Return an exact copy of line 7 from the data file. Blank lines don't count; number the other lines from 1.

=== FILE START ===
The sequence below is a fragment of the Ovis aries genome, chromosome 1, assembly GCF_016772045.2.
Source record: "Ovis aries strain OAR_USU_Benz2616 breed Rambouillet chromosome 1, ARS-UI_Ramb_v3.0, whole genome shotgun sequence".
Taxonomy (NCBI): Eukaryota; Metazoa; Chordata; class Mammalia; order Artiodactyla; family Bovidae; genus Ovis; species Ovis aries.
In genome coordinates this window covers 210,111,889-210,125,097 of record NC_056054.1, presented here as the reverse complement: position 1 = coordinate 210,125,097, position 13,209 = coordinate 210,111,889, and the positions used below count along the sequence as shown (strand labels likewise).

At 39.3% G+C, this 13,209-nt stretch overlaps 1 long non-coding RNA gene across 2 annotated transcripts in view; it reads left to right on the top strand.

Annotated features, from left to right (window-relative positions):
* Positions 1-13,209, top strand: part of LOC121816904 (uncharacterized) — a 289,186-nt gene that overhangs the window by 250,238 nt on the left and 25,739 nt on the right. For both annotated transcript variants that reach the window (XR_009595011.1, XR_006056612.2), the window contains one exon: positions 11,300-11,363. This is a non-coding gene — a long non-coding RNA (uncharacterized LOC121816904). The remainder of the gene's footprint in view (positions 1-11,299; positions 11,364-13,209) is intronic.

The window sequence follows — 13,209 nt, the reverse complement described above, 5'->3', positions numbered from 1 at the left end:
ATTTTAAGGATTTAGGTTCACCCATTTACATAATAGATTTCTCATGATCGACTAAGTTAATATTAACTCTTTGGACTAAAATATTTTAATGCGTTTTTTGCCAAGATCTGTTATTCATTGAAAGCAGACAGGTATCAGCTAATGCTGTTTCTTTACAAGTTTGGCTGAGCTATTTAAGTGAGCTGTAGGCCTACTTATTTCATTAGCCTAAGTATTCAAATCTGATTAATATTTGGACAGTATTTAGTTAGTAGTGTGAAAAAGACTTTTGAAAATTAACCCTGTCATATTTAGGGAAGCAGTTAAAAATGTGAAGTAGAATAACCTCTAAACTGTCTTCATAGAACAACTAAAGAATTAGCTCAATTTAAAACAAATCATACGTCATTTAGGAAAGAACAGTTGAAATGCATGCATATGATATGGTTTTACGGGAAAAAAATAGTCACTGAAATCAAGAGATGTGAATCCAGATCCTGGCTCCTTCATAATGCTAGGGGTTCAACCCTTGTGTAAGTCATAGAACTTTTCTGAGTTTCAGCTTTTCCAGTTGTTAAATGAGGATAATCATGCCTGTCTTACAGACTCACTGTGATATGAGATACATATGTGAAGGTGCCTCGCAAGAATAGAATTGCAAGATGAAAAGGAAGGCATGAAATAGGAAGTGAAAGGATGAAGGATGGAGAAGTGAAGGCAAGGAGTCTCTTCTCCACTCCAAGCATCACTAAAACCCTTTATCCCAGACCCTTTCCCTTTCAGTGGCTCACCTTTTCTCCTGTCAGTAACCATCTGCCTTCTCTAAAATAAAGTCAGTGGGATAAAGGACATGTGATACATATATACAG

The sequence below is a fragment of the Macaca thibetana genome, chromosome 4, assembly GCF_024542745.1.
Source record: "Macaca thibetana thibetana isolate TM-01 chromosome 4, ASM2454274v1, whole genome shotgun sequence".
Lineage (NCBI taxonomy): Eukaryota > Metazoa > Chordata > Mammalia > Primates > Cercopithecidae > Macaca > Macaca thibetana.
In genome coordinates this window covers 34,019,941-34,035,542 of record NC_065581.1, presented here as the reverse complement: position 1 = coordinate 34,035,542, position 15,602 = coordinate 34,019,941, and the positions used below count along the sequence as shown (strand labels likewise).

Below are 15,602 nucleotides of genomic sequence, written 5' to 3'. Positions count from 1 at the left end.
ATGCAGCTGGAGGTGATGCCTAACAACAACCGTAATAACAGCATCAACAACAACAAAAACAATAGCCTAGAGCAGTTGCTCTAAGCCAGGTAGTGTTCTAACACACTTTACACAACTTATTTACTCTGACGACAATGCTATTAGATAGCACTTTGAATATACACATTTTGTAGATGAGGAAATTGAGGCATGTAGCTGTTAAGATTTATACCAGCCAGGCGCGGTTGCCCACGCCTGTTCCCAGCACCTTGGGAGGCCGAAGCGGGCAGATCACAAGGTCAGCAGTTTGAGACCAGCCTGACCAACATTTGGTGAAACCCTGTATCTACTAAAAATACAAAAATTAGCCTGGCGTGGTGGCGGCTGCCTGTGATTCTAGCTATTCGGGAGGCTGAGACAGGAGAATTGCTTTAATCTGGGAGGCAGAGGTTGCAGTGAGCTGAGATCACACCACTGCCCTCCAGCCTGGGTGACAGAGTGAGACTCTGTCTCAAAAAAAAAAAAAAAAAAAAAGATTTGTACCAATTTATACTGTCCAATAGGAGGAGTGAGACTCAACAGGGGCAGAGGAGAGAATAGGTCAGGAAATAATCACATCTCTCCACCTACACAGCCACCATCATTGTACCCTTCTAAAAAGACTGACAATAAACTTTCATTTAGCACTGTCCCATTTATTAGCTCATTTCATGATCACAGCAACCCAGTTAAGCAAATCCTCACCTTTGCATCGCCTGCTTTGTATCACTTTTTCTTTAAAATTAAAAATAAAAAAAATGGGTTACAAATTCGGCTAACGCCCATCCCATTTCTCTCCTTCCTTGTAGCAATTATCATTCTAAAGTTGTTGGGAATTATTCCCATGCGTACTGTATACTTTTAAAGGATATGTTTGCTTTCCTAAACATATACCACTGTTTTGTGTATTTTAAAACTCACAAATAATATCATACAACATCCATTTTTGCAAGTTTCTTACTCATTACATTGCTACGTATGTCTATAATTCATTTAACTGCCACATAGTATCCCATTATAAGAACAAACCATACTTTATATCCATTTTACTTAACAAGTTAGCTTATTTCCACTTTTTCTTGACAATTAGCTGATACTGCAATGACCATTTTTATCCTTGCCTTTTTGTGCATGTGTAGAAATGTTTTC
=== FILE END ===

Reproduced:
* Positions 1-13,209, top strand: part of LOC121816904 (uncharacterized) — a 289,186-nt gene that overhangs the window by 250,238 nt on the left and 25,739 nt on the right. For both annotated transcript variants that reach the window (XR_009595011.1, XR_006056612.2), the window contains one exon: positions 11,300-11,363. This is a non-coding gene — a long non-coding RNA (uncharacterized LOC121816904). The remainder of the gene's footprint in view (positions 1-11,299; positions 11,364-13,209) is intronic.